His VA primary care physician gave him help and support and provided him with an elastic strap and instructions for doing leg stretches at home, sometimes with ankle weights. For the pain he experienced while exercising and trying to move, he used a nonnarcotic medication “that didn't make me feel too lethargic.” Exercise and meditation also helped the pain he experienced when moving.

His progress and his doctor’s support kept him motivated, as did his fiancée, Rachael, and her two children.

A Diffcult Road Ahead
Unfortunately, Gravelle started getting more muscle spasms in his legs and hips. That’s when doctors at Buffalo VA Medical Center told him he had degenerative spinal disease. “But instead of becoming frustrated, I decided not to let my condition bring me down any further and continue to exercise,” he says. He began seeing a physical therapist at Bath VA Medical Center and exercising even more. The therapists provided crutches and braces to help him stand.

By February 2012, Gravelle could stand on his own, only for a few seconds at first, then for longer and longer. Each time he fell, he got right up and tried again. Meanwhile, even with his physical therapy appointments, he continued his home exercises.

“Everyone was telling me not to push it. But I went against that a little bit and started increasing the resistance with my elastic strap and ankle weights, still within the advised limits. I didn’want to injure myself,” he says. “Any setbacks in my progress just fueled my desire to walk. I set goals and stuck to them. And my success kept me going.” Soon, he was standing for half an hour.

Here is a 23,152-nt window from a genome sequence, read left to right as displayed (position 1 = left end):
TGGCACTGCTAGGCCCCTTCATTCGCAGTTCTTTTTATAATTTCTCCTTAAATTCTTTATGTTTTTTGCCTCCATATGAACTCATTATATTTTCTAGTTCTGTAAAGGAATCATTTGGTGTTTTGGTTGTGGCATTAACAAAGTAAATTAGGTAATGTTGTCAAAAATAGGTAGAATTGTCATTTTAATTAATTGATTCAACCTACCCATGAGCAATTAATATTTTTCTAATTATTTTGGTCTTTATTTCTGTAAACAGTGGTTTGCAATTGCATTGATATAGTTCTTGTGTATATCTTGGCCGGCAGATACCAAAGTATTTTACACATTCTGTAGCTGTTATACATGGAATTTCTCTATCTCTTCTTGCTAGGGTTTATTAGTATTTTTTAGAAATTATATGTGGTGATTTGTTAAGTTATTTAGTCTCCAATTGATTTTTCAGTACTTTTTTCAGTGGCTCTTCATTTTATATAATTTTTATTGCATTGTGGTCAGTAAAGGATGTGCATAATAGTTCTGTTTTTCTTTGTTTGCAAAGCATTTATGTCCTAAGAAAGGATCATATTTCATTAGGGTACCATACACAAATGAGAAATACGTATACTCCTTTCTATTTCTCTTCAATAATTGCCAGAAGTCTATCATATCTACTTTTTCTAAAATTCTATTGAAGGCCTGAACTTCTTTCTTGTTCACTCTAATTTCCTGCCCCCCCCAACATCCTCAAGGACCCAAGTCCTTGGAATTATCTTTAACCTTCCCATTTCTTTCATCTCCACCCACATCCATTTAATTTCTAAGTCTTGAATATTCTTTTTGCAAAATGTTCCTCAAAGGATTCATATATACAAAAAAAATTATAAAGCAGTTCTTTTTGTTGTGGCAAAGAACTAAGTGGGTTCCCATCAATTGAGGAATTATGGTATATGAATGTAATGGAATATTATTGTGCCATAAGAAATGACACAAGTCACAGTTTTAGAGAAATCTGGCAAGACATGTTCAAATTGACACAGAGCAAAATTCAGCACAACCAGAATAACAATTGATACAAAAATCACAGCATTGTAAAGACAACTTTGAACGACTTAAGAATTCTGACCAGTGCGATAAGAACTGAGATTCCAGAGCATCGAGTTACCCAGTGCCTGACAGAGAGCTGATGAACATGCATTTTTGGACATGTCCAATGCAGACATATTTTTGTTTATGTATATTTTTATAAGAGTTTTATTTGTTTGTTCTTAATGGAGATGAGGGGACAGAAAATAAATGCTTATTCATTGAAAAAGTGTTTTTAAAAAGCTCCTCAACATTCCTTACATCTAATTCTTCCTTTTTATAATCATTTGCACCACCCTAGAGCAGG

A Helpful Device
In March 2012, Gravelle took his first, wobbly steps. Things really improved on April Fools’ Day 2012 when he received computerized bilateral walk aids from VA. These are programmed to respond to a person’s muscular movements and send electrical impulses into nerves that otherwise wouldn’t fire, helping the person walk. Within 6 weeks, Gravelle could walk half a mile.

“These devices forever changed my outlook and my future,” he says.

quotes - Any setbacks in my progress only fueled my desire to walk. I set goals and stuck to them. And my success kept me going. – Dennis Gravelle
Getting Around Without a Wheelchair
Now Gravelle leaves his wheelchair behind when he runs errands or even goes out dancing with Rachael. And he won’t need it on his wedding day. “After 20 years, to be able to walk down the aisle is amazing,” Gravelle says. “I’ve been given a chance at a new life.” Gravelle still keeps up with his exercise because he knows that if he doesn’t, he’ll lose his mobility.

For Veterans in similar situations, Gravelle offers this advice: Never give up. “If there’s any stopping, it’s only in the minds and hearts of those who choose to stop,” he says. “If you want to go on, then you find a way to do it.”


For Veterans using wheelchairs, try these exercises
wheelchair exercises   wheelchair exercises   wheelchair exercises   wheelchair exercises
FOR YOUR SHOULDERS:
One arm straight at side of chair, make fist, thumb up. Slowly raise right arm up to shoulder height. Hold for 2-3 seconds and then lower slowly. Repeat with left arm. Gradually raise higher if possible without pain and discomfort.
  FOR YOUR TRUNK AND CORE:
Tighten abdominal muscles and, sitting upright, grasp under one thigh and pull knee to chest. Hold for 30-60 seconds. Then repeat with other leg.
  FOR YOUR LEGS:
Extend your leg, lift it and hold it still. Point your toes up and then extend your toes away. Repeat 10 times with each leg.
  FOR YOUR ARMS:
Feet on floor and hands on armrest, extend arms to lift buttocks from chair. Hold for 2-3 seconds.


Veterans Wellness Home
Summer 2014

Veterans Wellness Summer 2014 PDF
(print version)